The gist of this article first appeared as a devotion given to a group of mission administrators and missionaries. It later appeared as an article in Unfinished magazine (Summer 2008, Issue 41) under the title, No running, please. It is presented here, in updated form, due to my ongoing work in my own local church in the area of outreach.
As a teenager, I worked for a period of time in my uncle’s chicken house. I recall the preparation for the arrival of the chicks. Workers brought in fresh pine wood shavings to spread over the entire floor of the chicken house. Heaters were lowered from the rafters to keep the chicks warm, and circular tin walls about two feet high were put in place to keep the chicks under the heaters. After they were safely put in these brooders, I took much pleasure in playing with these cuddly, yellow-down chicks.
After about six weeks, the heaters were raised, the tin walls were removed, and the yellow down had given way to white feathers. The chicks were now free to roam the entire expanse of the chicken house. It was at this stage of their development that I noticed a behavior of these chickens that still fascinates me to this day.
The chickens spent their days pecking around in the wood shavings. As they did, they would cluster in groups of 10 to 15 chickens. Every once in a while, one of the chickens, for no apparent reason, would look up, then break and run about 20 feet from where it had been. Immediately, the other chickens in the group would, en masse, would dash off in hot pursuit. By the time they caught up, the lead chicken was pecking away in the shavings again. The other chickens, for a moment, would look all around as if they were trying to determine what that was all about. They then joined the first chicken in pecking in the wood shavings. This scene was played out over and over again as one group after another would break, run, stop, and peck.
Over the years, I have learned that this behavior is not confined to chickens in a chicken house. During my time in the corporate world, I would observe a company break out of its box and do something different. Then company after company would fall in lock-step attempting to do the same thing as the first, all the while hoping for the same results. Rarely did the success of the first company pass on to the wannabes, and soon they were back to pecking in the wood shavings.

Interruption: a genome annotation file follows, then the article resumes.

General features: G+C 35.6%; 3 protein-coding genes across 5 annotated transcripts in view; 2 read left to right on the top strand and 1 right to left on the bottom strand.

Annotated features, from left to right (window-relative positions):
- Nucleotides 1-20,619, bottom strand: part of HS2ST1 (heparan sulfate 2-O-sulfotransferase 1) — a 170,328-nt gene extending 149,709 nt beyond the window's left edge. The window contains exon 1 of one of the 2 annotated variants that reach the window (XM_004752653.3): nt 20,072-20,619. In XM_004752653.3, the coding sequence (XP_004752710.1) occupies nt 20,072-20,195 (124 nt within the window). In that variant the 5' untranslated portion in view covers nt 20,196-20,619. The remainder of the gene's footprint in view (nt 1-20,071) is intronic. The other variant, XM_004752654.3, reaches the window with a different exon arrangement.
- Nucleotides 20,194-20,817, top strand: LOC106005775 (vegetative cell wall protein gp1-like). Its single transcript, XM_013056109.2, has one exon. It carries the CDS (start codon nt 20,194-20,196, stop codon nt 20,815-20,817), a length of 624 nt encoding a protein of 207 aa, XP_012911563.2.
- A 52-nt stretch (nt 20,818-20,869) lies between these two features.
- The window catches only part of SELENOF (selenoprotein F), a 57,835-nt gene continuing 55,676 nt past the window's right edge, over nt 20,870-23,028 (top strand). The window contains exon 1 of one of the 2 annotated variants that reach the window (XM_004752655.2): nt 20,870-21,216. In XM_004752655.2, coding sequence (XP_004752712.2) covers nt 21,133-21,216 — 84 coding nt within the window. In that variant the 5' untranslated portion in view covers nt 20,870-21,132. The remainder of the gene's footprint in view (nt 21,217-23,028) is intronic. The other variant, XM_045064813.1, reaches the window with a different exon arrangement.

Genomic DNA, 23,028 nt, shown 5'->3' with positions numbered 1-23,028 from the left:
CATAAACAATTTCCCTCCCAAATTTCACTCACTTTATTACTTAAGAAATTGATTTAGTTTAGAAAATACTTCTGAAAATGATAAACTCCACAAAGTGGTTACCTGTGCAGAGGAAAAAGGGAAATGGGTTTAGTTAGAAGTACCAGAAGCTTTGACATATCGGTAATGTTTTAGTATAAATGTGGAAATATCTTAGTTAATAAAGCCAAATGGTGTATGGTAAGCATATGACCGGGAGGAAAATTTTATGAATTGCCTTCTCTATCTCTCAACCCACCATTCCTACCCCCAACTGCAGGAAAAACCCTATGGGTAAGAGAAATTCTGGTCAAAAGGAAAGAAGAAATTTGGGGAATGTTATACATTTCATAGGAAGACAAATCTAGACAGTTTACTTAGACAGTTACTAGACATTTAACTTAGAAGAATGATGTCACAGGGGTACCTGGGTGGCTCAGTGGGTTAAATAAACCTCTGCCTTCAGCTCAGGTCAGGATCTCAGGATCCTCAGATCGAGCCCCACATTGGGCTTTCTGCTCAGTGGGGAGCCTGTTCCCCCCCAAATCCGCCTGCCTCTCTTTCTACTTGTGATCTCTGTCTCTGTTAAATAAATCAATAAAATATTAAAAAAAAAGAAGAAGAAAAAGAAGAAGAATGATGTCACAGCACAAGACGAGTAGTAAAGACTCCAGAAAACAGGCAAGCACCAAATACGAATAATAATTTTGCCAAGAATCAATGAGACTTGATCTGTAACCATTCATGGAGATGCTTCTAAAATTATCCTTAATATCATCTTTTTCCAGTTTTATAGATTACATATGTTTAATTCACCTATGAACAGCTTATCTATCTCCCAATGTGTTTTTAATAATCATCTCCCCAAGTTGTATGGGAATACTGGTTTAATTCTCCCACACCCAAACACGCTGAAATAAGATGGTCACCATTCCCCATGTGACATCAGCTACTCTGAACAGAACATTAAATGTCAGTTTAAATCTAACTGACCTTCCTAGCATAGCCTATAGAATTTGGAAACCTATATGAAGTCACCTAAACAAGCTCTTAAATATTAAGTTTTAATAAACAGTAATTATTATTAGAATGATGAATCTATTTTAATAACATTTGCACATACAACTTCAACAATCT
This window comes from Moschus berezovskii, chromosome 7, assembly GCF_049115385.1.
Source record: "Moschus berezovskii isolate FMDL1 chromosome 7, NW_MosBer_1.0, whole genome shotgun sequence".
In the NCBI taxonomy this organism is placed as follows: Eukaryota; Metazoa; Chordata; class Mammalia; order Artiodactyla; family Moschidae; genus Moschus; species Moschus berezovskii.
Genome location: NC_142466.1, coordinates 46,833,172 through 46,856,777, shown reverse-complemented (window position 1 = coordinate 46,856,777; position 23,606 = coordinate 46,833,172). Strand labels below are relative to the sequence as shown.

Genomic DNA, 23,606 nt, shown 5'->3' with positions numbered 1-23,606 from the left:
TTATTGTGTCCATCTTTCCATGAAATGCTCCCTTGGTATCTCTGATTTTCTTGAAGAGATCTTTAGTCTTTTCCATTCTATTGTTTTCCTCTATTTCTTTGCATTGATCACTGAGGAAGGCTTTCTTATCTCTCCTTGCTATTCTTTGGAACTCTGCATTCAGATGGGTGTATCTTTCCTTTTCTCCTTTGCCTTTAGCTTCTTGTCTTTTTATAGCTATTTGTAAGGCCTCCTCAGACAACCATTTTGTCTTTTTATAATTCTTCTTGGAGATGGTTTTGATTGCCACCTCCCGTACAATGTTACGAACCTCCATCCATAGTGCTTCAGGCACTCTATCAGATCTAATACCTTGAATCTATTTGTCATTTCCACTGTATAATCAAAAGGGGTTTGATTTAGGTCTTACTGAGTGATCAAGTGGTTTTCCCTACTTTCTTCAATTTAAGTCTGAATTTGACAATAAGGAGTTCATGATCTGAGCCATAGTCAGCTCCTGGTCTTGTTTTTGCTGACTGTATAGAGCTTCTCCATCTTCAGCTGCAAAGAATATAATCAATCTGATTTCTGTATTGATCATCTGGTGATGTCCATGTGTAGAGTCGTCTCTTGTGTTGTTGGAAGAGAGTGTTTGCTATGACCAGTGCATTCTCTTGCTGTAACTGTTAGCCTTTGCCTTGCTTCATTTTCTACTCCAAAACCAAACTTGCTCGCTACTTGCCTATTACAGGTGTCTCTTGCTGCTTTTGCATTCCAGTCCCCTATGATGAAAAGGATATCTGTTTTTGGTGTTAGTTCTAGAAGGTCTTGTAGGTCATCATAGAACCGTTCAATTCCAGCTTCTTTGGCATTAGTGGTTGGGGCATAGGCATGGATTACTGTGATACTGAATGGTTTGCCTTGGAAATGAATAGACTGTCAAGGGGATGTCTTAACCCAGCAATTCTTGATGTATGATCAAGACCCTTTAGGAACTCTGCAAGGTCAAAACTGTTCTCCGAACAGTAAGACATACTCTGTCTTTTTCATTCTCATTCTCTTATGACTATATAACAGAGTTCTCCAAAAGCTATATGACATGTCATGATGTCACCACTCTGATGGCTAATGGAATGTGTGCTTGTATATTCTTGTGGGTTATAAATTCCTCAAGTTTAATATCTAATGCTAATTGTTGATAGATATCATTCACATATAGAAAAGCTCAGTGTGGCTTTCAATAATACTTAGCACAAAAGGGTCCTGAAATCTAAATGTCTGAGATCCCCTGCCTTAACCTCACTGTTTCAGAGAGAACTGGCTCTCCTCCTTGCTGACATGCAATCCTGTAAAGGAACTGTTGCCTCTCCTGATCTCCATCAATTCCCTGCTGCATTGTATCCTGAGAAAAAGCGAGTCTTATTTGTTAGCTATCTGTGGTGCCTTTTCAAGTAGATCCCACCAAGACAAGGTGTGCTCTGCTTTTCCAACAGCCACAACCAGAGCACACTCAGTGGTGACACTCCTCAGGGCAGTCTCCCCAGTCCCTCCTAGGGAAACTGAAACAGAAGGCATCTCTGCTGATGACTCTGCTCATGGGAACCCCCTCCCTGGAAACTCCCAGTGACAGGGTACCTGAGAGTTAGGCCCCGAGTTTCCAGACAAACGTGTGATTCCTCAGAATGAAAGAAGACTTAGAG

This chicken-house mentality is not limited to the business world. We see it in the Christian world as well. How many churches have sought to be the next 12Stone or Elevation Church (megachurches in Georgia and North Carolina)? That’s not to say that some important insights cannot be had by looking at the models and best practices being used by these churches. However, there is only one 12Stone and only one Elevation Church. These churches didn’t get where they are today by chasing the lead chicken. So, if the chicken-house approach to ministry, especially outreach ministry, is not the most useful method for a church, how do we determine what our approach should be? To answer that question, consider the following three points.
1. Your church is unique.
Let’s face it; there is no other church exactly like yours. The combination of location, size, culture, personalities, giftings, resources, etc., makes you unlike all other churches. In God’s eyes, you have your own fingerprint, your own distinctive DNA.
2. Your church has a unique calling.
It is true that all churches have a general calling to make disciples. However, God doesn’t call us all to do the same thing in the same manner. With respect to global outreach, I believe that God has a planfor every local church and that plan is different from every other church in your community, city, and state.
3. Your church needs a unique plan.
To fulfill your unique calling to the world, you need a unique plan. That plan must include where God is calling you, who He is calling you to reach, and how He wants you to reach them. This approach requires focus and discernment.
It’s time to get busy in reaching unsaved, unconcerned, and unengaged in our community and world. It’s time to discover God’s plan for you and your church.
If you would like to know more about developing a plan for your church, leave a comment with your email and I will be in touch. Note: There is never a charge for my advice or service.